According to Dice’s Tom Silva, SVP in North America, Raleigh, NC is at the top of the list of fastest growing cities for tech jobs with 50% year over year growth in job opportunities. The tech sector in Houston, TX is augmented by the oil and gas industry’s strength and shows a 37% year over year increase in open jobs. Portland, OR is benefitting from the emergence of cloud and virtualization jobs. And “from north to south, California has more to offer tech professionals than just Silicon Valley. In Sacramento, firms in healthcare and technology are hiring and tech paychecks have jumped six percent yr/yr to $87,000 on average. In San Diego, tech salaries average more than $85,000 annually, while defense and aerospace companies are recruiting.” The top ten tech jobs growth areas for year over year for March, according to Dice, are: Raleigh, NC; Richmond, VA; Houston; Sacramento; Kansas City; Portland, OR; St. Louis; San Diego; Boston; and Denver.
Where the Jobs Are: The App Economy – Dr. Michael Mandel
The Employment Effects of Advances in Internet and Wireless Technology:
Evaluating the Transitions from 2G to 3G and from 3G to 4G
Robert J. Shapiro and Kevin A. Hassett
March 1, 2012
Mobile Future in Focus
The Annual ComScore Report
“2011 was a pivotal year for the mobile industry, marked by the dramatic rise of smartphones in the mainstream, the burgeoning of tablets and other web-enabled connected devices, and a cultural shift toward cross-platform digital media consumption. With mobile becoming an increasing part of comprehensive digital marketing strategies, it becomes more important than ever to understand how the current trends are shaping the mobile environment, with an eye to what lies ahead for 2012.”
The key findings of this report go to Smartphone adoption, the platform war, the surge in application usage, and the retail disruption of the technology.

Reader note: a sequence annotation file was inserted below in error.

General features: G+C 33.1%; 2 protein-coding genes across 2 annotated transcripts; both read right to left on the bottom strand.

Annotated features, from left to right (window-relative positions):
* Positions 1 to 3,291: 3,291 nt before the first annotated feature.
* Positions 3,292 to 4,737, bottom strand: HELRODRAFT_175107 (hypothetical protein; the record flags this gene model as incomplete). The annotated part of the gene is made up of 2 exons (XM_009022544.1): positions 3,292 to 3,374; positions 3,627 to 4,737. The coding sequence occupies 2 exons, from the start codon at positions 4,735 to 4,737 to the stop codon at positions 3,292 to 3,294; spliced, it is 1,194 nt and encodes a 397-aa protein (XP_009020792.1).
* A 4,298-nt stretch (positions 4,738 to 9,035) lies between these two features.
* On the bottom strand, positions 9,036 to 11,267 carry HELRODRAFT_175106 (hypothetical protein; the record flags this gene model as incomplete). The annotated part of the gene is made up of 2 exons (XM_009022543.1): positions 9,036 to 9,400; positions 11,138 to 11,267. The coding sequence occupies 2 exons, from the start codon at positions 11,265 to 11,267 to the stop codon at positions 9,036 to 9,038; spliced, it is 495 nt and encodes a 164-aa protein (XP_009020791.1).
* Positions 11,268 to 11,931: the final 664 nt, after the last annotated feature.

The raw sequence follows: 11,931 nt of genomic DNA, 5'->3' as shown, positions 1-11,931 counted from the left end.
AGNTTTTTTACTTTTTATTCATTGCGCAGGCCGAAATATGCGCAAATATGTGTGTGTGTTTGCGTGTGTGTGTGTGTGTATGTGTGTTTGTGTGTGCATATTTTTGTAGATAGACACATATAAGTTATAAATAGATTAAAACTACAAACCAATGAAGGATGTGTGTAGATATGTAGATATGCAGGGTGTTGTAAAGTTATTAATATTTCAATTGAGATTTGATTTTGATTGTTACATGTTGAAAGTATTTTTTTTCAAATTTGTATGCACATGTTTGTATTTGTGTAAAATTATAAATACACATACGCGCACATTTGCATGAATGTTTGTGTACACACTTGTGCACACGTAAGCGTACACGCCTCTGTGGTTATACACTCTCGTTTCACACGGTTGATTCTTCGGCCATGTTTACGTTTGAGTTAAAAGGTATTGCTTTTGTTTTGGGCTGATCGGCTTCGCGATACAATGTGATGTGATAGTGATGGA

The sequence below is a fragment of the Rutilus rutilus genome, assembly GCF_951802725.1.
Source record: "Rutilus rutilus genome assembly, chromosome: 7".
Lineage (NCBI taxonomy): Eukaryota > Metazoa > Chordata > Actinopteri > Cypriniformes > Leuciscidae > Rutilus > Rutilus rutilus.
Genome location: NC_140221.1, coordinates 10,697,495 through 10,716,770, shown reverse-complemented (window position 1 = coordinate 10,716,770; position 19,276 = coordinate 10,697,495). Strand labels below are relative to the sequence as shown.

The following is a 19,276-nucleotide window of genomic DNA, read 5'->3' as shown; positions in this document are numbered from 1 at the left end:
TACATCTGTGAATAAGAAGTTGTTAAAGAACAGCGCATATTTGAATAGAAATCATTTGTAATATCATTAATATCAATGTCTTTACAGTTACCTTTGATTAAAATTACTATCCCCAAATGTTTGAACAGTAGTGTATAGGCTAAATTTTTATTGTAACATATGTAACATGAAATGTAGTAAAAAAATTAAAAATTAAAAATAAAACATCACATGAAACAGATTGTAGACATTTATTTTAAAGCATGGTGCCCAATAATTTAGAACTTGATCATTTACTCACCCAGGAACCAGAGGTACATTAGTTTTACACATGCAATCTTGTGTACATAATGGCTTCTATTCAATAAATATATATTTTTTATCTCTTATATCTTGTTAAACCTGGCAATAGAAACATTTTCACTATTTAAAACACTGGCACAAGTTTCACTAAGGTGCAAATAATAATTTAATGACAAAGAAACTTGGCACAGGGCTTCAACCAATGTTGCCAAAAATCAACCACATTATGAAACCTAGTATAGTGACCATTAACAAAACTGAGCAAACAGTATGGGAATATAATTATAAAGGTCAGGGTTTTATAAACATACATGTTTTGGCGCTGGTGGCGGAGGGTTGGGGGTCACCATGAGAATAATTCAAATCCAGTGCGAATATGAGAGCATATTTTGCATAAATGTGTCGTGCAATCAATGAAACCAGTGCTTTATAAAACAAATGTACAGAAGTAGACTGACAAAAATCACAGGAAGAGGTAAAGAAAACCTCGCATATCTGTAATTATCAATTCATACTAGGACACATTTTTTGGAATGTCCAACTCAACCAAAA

- Nearly 42% of U.S. mobile subscribers now user smartphones.
- Mobile media usage has surpassed the 50% penetration mark.
- Google Android has captured almost half of the U.S. smartphone market, Apple iOS has nearly 30%.
- Mobile applications usage now equals mobile browsing; categories most accessed include health, retail, commerce-related categories such as electronic payments and auction sites.
- More than 50% of U.S. smartphone users have done a mobile retail search while inside a store, nearly 20% of users scan barcodes, and 12.5% compared prices via their mobile in while in-store.
- Mobile users accessing job listings has grown 74% in 2011 over 2010.
- 77% more U.S. smartphone users accessed social networking or blog destinations via their mobile device year over year.
- Tablets are taking fourth place in digital media consumption after TV, PCs, and smartphones.
Click here to access the complete ComScore report.
February 9, 2012
Employment at an All-Time High
“IT employment has surpassed its previous all-time high—an encouraging sign not only for the IT services industry, but the economy at-large,” stated Mark Roberts, CEO of TechServe Alliance. “Given strong demand for IT talent, high wages these professionals command and the benefits of IT to the broader economy, policymakers should do all they can to create an environment which encourages such work to be performed in the United States,” added Roberts.
TechServe Alliance reports that IT jobs reached the high at 4,107,700 adding 13,300 jobs in January, a monthly record that surpasses the previous all-time high set in September 2008 when IT employment reached 4,088,600. According to revised BLS numbers, IT employment grew by 3.4% in 2011 (compared to 1.5% in 2010).